Latvian composer Kārlis Lācis has become known for his skills in many musical genres – choral music, children’s music, theater and film music, and for his songwriting, which combines elements of popular music and jazz music. He has worked with such well known Latvian singers as Intars Busulis and Aija Andrejeva, and has won many awards for his work. He is also well known for his songs with words by Latvian poet Imants Ziedonis – such as the collections Ziedonis. Lācis. Sievietes. and the corresponding Ziedonis. Lācis. Vīrieši.
Lācis has also composed in the sphere of symphonic music. Recognizing his contributions to the field of Latvian symphonic music, the Latvian national record label Skani released an album of two of Lācis’ major symphonic works – his Piano Concerto and also his Latvian Symphony. The works were recorded by the Liepāja Symphony Orchestra and conductor Atvars Lakstīgala, and the album was released in 2022.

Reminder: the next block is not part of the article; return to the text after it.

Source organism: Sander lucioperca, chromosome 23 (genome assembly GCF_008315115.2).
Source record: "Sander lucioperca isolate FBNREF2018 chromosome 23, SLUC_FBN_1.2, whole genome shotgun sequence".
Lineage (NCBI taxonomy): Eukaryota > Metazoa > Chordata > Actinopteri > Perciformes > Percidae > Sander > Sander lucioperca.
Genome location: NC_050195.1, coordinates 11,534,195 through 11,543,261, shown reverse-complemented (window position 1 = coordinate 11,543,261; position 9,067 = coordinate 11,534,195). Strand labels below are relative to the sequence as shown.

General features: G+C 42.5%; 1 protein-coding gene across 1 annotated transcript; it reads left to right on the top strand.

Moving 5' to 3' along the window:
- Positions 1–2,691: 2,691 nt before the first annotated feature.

Featuring pianist Agnese Egliņa, the Piano Concerto is a work in four movements. The first movement begins in dramatic fashion, with loud, crashing flourishes in the orchestra, which then alternate with an energetic, quietly manic piano melody from Egliņa. This almost nervous energy is sustained, and even builds, all the way through to the end of the first movement. After that heart-pounding movement, there is an almost jarring change to the slower, more lyrical second movement – subtitled ‘Krustceles’ (or ‘Crossroad’), and perhaps that title helps explain the contemplative nature of the movement – which path now to follow? Egliņa’s tender performance enhances this movement’s dreamy quality.